WASHINGTON — A Senate hearing on firearm accessories like those used in the Las Vegas Strip shooting has been delayed to examine enforcement of reporting to the FBI database — an issue at the heart of the church massacre in Texas.
Sen. Charles Grassley, R-Iowa, chairman of the Senate Judiciary Committee, rescheduled the Tuesday hearing until Dec. 6, according to a spokesman.
The December hearing will examine firearm accessory regulation and enforcement of federal and state reporting to the National Instant Criminal Background Check System, known as NICS.
Mass shootings in Las Vegas on Oct. 1 and at the Sutherland Springs First Baptist Church in Texas on Nov. 5 prompted the hearing.
Stephen Paddock, 64, of Mesquite, Nevada, equipped 12 of 23 weapons with “bump stocks” that were legally purchased and designed to accelerate the rate of fire to mimic an automatic weapon.
Paddock used his 32nd-floor room to shoot into a crowd of 22,000 people. The shooting killed 58 people and wounded more than 500 others.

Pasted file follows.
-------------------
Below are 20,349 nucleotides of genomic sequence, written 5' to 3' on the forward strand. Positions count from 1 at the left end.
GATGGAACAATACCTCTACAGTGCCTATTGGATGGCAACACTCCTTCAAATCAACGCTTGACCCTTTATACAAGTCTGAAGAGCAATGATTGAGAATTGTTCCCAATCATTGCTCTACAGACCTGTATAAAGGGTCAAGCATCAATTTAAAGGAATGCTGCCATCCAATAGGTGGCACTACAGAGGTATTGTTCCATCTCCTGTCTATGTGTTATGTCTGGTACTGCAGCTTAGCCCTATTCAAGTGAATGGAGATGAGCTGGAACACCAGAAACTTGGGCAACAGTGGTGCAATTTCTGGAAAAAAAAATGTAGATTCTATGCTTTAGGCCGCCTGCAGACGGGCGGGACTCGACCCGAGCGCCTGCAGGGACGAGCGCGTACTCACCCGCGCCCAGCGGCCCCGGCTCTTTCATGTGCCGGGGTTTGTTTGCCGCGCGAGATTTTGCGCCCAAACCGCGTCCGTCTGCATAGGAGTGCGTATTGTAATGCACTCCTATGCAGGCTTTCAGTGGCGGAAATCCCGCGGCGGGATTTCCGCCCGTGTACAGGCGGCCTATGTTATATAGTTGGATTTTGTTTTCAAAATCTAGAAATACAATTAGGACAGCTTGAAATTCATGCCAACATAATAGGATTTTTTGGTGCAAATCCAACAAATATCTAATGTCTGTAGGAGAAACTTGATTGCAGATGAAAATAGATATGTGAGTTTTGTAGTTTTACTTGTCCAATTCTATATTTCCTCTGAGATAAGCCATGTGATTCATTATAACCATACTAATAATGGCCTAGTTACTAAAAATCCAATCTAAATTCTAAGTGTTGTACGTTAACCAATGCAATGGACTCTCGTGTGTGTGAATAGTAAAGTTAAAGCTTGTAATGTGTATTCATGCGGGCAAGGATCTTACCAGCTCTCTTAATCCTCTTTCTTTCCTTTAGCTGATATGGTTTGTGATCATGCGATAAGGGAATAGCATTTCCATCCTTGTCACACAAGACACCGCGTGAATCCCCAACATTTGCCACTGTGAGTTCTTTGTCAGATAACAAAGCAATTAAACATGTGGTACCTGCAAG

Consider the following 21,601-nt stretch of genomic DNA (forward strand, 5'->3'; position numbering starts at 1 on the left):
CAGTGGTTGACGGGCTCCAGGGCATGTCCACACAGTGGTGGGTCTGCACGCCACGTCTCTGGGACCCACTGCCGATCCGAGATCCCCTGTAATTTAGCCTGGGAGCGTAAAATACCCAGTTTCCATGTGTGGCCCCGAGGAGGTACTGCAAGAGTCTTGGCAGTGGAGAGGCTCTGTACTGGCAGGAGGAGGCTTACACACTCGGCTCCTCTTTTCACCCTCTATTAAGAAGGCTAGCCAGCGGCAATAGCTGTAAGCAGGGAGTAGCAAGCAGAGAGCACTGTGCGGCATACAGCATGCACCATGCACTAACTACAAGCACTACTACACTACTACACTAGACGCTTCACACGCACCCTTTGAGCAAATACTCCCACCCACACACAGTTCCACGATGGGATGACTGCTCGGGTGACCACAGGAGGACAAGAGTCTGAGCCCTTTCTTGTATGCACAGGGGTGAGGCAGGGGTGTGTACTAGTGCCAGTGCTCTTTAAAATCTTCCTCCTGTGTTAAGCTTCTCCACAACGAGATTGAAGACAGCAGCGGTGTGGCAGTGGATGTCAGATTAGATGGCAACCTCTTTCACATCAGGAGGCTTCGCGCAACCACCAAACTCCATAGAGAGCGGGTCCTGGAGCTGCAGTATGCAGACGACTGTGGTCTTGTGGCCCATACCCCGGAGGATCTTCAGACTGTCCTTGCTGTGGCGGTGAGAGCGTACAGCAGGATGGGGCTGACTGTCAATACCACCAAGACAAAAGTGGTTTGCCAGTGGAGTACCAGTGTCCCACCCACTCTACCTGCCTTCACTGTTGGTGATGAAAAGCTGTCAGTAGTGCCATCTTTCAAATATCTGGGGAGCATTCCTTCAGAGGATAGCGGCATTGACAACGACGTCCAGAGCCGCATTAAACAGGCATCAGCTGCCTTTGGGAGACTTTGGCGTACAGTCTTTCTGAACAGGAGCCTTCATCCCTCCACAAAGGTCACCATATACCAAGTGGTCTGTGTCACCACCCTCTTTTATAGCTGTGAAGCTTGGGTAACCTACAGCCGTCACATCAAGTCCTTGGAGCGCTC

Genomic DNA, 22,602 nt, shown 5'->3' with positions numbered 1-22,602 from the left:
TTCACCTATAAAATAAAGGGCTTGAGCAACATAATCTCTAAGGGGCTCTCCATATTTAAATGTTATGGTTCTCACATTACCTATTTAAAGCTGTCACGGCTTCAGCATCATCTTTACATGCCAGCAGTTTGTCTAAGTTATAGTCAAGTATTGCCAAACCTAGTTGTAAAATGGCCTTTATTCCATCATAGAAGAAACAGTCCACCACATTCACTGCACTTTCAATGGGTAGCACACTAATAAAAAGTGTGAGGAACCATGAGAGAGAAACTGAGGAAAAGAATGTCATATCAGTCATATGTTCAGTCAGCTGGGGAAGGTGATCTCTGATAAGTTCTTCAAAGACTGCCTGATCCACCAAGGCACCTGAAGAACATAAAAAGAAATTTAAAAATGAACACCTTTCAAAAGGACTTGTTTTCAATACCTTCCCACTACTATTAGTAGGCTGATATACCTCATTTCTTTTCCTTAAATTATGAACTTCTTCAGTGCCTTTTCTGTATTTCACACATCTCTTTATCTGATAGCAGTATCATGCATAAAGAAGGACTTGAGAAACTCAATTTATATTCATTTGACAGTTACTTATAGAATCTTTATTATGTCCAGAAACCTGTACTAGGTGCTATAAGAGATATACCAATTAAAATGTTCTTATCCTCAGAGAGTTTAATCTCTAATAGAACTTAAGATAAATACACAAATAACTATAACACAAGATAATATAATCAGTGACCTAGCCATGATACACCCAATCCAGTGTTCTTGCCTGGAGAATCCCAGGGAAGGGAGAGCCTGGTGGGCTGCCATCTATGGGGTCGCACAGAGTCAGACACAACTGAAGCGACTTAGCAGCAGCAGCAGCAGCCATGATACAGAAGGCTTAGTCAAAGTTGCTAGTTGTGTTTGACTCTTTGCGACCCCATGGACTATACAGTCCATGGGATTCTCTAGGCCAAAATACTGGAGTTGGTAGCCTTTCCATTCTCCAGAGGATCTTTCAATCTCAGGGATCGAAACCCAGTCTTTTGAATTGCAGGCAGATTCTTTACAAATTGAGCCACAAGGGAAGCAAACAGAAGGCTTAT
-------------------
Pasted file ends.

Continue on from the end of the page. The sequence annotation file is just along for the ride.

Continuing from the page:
Lawmakers have called for tighter regulation of bump stocks by the Bureau of Alcohol, Tobacco, Firearms and Explosives, or an outright ban of the devices.
In Texas, the shooting was carried out by an Air Force veteran with a history of violent acts, including a court-martial for domestic abuse that landed him in confinement before his discharge for bad conduct.
“The Judiciary Committee is in the process of securing additional witnesses in order to ensure a thorough review of firearm accessory regulations and enforcement of the NICS reporting requirements,” the committee said in a statement announcing the rescheduling of the hearing.
The FBI, ATF and the Air Force are actively working to identify and provide relevant witnesses, the committee said.